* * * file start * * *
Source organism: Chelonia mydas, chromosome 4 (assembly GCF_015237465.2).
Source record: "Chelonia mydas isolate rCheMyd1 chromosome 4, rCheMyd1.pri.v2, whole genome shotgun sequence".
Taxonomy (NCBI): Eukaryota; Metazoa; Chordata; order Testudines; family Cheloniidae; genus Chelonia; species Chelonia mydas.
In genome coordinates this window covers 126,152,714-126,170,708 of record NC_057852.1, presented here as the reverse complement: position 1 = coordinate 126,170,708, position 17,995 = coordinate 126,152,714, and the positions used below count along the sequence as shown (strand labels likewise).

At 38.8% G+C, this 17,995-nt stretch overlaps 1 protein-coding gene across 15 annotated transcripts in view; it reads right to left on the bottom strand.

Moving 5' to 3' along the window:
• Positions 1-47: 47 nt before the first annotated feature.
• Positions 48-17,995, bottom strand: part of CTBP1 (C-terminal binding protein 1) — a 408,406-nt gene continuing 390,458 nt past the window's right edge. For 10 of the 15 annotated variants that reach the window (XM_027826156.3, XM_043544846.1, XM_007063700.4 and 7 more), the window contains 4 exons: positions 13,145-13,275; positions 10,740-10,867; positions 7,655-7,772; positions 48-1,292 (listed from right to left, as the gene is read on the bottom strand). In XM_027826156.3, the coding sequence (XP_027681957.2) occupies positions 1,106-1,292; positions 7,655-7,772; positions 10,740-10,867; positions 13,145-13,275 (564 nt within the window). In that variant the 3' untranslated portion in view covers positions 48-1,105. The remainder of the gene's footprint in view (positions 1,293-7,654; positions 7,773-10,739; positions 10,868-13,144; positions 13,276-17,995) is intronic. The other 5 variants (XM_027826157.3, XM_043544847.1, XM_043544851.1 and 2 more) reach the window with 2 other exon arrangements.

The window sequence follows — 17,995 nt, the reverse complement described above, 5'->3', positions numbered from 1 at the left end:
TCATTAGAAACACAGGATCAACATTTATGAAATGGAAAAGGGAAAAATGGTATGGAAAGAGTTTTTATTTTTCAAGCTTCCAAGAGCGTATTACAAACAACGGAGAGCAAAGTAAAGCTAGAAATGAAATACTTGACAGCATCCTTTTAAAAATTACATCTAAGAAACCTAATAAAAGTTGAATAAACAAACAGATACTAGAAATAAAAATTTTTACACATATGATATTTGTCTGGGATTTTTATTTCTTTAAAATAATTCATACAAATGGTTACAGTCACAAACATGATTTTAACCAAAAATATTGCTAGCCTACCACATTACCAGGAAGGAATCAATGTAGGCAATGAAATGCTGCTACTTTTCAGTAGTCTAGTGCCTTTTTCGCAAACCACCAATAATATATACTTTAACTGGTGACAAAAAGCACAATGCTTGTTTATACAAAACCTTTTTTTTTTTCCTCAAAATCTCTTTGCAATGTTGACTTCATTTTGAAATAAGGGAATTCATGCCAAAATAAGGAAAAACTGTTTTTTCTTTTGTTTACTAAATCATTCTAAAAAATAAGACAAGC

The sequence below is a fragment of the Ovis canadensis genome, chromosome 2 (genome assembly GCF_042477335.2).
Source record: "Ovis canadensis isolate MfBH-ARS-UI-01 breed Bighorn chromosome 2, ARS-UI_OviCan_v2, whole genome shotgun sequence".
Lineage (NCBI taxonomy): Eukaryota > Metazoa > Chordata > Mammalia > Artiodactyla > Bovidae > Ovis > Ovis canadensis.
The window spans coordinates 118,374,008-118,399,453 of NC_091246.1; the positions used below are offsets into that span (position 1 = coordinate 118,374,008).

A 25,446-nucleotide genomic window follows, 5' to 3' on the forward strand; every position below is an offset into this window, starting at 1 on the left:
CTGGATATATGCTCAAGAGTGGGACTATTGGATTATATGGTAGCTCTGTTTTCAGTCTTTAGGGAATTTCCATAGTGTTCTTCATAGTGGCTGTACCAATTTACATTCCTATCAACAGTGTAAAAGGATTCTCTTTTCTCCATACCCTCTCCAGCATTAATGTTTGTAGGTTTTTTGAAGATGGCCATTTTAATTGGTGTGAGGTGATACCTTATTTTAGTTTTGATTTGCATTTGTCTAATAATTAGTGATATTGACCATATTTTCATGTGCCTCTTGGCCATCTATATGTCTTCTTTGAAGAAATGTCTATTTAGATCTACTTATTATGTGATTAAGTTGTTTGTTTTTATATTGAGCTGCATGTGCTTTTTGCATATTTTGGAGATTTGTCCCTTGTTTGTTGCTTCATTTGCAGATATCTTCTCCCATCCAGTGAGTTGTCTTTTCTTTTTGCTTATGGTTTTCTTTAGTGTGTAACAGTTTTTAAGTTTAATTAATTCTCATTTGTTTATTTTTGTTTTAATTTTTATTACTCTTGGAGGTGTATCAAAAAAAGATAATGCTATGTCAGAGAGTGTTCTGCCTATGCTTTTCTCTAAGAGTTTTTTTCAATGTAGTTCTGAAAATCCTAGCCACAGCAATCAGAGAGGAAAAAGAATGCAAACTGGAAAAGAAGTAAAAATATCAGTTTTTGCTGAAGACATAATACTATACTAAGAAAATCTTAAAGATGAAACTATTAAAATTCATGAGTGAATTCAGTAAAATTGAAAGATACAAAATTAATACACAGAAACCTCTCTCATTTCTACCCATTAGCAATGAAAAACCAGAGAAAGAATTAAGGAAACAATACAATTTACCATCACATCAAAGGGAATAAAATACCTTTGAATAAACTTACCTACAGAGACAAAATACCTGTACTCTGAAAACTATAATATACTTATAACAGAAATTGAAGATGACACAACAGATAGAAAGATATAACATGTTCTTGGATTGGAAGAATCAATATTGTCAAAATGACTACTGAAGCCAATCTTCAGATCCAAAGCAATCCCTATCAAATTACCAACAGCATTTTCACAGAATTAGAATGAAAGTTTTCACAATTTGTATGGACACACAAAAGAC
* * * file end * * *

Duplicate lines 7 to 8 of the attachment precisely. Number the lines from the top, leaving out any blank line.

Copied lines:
• Positions 1-47: 47 nt before the first annotated feature.
• Positions 48-17,995, bottom strand: part of CTBP1 (C-terminal binding protein 1) — a 408,406-nt gene continuing 390,458 nt past the window's right edge. For 10 of the 15 annotated variants that reach the window (XM_027826156.3, XM_043544846.1, XM_007063700.4 and 7 more), the window contains 4 exons: positions 13,145-13,275; positions 10,740-10,867; positions 7,655-7,772; positions 48-1,292 (listed from right to left, as the gene is read on the bottom strand). In XM_027826156.3, the coding sequence (XP_027681957.2) occupies positions 1,106-1,292; positions 7,655-7,772; positions 10,740-10,867; positions 13,145-13,275 (564 nt within the window). In that variant the 3' untranslated portion in view covers positions 48-1,105. The remainder of the gene's footprint in view (positions 1,293-7,654; positions 7,773-10,739; positions 10,868-13,144; positions 13,276-17,995) is intronic. The other 5 variants (XM_027826157.3, XM_043544847.1, XM_043544851.1 and 2 more) reach the window with 2 other exon arrangements.